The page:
All to play for: What small businesses can learn from the new breed of English football

Roy Hodgson made one of the biggest announcements of the sporting year recently, revealing the chosen 23 to represent England at Euro 2016. After a succession of disappointing and, in some cases disastrous, international tournaments, the country’s hopes rest on a squad of exciting young players who are finding a whole new way of playing the national game.

With familiar faces like Steven Gerrard and Frank Lampard announcing their retirement shortly after the Brazilian World Cup in 2014, a new generation of players have emerged to fill their shoes, signalling both a change of gear and what can only be hoped to be a more successful era for the England team.

As with big changes in any industry, this shift has come with important lessons and they are particularly interesting for anyone who runs their own business. So while we’ve still got it all to play for, what can be learned from the new shape of English international football?


Striking the balance

All too often the national team has relied on a polarised approach that is dictated by waves of talent. Fabio Capello’s 2010 World Cup squad depended almost entirely on the maturity and experience of older players, with an average age of 28.5. Despite the undoubted calibre of the individual stars, the team’s rigid and uncompromising style – lacking in surprise or innovation – led to a disappointing performance, with the team on a plane back home before the quarter-finals.

Managers shouldn’t have to choose between experience and innovation, success lies in a balance between the two. Both require each other to be truly effective and the recent introduction of players such as Harry Kane and Dele Alli signifies that Hodgson is keen to promote a hybrid, putting innovative younger blood alongside older stars like Wayne Rooney.

As a small business or start-up, financial health depends on the ability to think fast, and come up with new solutions when opportunities arise, or crises loom. Yet this innovation can be empty unless it is stabilised by experience. This can create tension – and that’s the point – constructive conflict between the two can be a magical formula when it’s handled well.

Final whistle: In fast-moving markets commercial success can rely on a blend of innovation and experience. Those that find their own perfect balance and combine the best elements of informed wisdom and new ideas stand a good chance of outpacing the competition.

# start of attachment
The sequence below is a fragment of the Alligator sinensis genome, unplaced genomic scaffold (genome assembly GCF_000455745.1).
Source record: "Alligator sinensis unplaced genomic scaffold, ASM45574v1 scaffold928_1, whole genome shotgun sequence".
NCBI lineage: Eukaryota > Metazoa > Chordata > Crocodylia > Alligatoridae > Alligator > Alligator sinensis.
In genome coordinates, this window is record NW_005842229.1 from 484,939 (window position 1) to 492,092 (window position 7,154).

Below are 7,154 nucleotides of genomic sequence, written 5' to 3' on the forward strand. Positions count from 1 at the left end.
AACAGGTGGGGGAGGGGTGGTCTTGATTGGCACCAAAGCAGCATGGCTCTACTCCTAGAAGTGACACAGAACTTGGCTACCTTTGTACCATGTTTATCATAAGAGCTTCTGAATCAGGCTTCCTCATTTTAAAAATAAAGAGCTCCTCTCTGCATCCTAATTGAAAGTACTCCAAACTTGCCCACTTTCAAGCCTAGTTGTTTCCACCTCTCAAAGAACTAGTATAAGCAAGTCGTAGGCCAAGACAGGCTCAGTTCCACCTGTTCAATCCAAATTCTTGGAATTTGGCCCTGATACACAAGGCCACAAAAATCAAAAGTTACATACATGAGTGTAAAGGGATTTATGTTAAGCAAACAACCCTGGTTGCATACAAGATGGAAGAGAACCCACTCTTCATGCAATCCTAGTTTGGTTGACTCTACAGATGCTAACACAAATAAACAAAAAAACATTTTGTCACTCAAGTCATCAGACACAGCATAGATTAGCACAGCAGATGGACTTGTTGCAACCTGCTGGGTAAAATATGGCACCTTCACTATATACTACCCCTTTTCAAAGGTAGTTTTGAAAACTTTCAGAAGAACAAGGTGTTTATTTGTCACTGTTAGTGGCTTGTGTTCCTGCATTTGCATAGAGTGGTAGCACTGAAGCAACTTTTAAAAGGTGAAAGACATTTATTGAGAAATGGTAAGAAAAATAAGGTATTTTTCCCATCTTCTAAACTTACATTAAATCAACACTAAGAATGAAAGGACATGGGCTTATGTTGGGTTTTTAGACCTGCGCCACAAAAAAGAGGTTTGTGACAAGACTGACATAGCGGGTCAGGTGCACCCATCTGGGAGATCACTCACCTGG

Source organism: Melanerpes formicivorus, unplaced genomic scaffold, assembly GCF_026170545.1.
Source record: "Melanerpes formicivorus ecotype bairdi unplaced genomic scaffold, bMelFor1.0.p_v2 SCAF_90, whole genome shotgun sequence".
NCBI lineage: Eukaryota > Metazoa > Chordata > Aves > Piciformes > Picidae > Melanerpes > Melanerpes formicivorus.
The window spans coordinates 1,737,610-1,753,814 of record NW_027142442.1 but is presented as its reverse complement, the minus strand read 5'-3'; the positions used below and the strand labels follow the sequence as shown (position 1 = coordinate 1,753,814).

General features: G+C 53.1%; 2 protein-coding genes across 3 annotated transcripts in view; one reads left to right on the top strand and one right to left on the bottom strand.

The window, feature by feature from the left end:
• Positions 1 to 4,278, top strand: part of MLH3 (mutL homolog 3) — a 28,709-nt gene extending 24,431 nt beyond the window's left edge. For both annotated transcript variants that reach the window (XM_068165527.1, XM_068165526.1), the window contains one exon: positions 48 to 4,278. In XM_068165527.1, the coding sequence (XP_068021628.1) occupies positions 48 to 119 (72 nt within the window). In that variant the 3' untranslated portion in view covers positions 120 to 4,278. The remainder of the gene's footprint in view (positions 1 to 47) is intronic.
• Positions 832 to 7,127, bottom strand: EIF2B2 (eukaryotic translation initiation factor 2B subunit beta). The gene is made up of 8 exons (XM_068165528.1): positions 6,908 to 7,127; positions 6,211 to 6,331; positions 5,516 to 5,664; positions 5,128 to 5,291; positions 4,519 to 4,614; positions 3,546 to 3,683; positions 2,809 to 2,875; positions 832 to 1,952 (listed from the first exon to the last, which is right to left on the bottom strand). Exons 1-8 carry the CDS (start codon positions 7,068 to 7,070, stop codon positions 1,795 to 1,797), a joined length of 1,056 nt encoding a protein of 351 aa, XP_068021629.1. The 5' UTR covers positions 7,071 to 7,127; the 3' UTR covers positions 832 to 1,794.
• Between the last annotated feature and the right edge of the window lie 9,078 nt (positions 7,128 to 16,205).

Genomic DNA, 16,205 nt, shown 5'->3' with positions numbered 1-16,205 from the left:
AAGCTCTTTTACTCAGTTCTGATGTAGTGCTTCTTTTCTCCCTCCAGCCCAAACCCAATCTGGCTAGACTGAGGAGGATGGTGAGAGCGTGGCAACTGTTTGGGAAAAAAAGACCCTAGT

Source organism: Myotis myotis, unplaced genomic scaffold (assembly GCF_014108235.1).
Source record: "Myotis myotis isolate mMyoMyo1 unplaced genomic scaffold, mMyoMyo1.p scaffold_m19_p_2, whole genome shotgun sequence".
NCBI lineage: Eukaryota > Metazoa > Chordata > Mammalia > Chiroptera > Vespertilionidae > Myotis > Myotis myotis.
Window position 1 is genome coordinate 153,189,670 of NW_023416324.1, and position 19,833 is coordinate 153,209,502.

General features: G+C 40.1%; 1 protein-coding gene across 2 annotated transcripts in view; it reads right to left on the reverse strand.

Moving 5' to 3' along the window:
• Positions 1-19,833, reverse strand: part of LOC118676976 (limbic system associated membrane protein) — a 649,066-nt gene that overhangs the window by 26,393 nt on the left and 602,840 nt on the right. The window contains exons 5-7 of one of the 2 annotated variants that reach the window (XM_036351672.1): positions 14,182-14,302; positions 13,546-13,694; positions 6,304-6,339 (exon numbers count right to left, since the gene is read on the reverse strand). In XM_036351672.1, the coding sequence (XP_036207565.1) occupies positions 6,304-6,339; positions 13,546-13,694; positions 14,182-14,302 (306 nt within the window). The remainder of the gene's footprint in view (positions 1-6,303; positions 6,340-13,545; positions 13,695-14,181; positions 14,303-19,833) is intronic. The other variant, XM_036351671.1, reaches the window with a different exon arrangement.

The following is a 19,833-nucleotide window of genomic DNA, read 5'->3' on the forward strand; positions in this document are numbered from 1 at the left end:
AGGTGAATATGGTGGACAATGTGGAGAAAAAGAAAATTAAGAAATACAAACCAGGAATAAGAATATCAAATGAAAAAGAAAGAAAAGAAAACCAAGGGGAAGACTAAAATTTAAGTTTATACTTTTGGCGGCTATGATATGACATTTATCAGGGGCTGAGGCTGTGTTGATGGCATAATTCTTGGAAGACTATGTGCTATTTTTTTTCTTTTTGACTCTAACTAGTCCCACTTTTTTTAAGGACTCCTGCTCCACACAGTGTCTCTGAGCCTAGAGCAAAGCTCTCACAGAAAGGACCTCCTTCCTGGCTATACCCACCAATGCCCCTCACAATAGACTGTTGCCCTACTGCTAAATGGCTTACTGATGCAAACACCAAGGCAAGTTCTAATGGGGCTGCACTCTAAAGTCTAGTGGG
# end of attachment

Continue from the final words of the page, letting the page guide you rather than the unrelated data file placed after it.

Aiming for agility

One of the big developments in the English team over recent years has been the evolution of the different functions of players, creating a welcome new fluidity. Even as recently as the 2010 South African World Cup individuals held largely segregated and concrete roles. The new generation of England stars are bringing a novel approach to function within the team.

Rather than simply changing the player themselves, Hodgson has encouraged players to expand their defined roles to support their teammates when needed. Increasingly, defenders are coming to the help of those on the wing and vice versa.

Agility and role interchangeability can be critical in a young business with a small team. Constantly developing, reviewing and expanding roles can help small firms achieve true agility, which in turn makes for a great team spirit and avoids painful half-time talks.

Final whistle: Agility is key in a small team. Once armed with a resourcing plan, this fluidity needs to be embedded in the business through great culture and leadership. The associated costs around promotions and staff retention should also be factored into forecasts.


Insights behind a winning formula

One of the most difficult aspects of Roy Hodgson’s decision was deciding exactly what blend of resources were needed to tackle the different challenges ahead.

At the group stage, England face Russia, Wales and Slovakia (and even harder challenges beyond, let’s hope). In choosing both the squad and the starting line-ups for each match he will need great insights into the players themselves – and the more complicated subject of how they may be able to bounce off each other and form new partnerships.

Small business leaders face a similar challenge in the need for insightful management information – that reveals what’s working in the business today, and what’s draining away profits. This is where accountancy services that go beyond the basics of tax and bookkeeping come into their own. Up to date management information should be presented in a way that instantly shows an individual business leader exactly what they need to know, and accompanied by advice on practical solutions.

While accountants are poles apart from football stars in just about every other way, the profession’s going through its own journey at the moment, moving from the defensive basics of looking after tax returns and spreadsheets, to useful advice that proactively spots what’s not working in a business model and finds ways to fix it. Accountants may never be the strikers of the small business world, but the best are starting to provide the occasional assist.

Final whistle: Insightful management information is vital for identifying what’s making an enterprise profitable and what’s holding it back. These insights can empower leaders to make swift and successful decisions.

Pelé once said, “Success is no accident. It is hard work, perseverance, learning, studying, sacrifice and most of all, love of what you are doing or learning to do.” Whether you’re running a business or a football team, here’s hoping some of that spirit will rub off this summer.


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